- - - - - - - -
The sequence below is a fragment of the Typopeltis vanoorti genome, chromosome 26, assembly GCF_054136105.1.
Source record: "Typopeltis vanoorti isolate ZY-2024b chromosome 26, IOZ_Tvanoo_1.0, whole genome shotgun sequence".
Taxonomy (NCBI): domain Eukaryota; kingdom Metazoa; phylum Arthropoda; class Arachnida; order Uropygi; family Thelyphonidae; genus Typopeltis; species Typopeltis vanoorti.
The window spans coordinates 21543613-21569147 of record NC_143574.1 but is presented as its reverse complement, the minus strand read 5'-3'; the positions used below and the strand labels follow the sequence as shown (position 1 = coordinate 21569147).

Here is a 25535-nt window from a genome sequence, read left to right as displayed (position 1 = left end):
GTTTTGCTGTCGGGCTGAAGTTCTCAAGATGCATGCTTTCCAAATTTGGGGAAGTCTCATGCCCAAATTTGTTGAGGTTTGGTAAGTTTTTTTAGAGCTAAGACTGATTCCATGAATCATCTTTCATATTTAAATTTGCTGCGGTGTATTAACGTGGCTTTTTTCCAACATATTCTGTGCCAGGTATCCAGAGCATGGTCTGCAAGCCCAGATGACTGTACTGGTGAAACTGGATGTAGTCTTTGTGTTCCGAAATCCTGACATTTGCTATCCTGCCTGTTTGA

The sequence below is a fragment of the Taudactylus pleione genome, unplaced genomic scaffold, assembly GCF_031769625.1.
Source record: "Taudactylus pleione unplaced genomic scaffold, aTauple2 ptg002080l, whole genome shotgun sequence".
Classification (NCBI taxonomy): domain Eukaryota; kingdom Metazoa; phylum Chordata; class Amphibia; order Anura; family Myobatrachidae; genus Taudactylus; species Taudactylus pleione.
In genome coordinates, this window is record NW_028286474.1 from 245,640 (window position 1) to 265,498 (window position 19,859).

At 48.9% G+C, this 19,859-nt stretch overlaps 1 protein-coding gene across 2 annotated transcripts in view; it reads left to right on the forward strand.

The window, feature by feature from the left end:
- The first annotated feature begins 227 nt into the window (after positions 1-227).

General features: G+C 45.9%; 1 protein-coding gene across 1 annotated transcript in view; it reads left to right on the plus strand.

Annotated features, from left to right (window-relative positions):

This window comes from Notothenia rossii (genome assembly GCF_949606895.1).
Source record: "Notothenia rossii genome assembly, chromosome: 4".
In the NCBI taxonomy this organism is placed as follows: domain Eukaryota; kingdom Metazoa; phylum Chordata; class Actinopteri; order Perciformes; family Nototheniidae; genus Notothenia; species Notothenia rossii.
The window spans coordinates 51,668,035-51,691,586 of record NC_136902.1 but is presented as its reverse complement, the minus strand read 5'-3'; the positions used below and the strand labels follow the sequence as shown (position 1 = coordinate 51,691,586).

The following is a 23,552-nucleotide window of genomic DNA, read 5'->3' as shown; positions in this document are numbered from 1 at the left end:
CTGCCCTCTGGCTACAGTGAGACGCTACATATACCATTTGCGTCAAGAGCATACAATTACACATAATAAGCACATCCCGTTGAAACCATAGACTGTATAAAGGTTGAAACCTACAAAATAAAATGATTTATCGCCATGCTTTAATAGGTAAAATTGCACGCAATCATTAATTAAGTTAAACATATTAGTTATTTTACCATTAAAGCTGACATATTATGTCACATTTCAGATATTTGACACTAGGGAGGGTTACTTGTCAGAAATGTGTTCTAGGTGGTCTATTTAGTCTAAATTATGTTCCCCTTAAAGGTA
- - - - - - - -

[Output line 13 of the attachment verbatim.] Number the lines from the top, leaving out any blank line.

- The first annotated feature begins 227 nt into the window (after positions 1-227).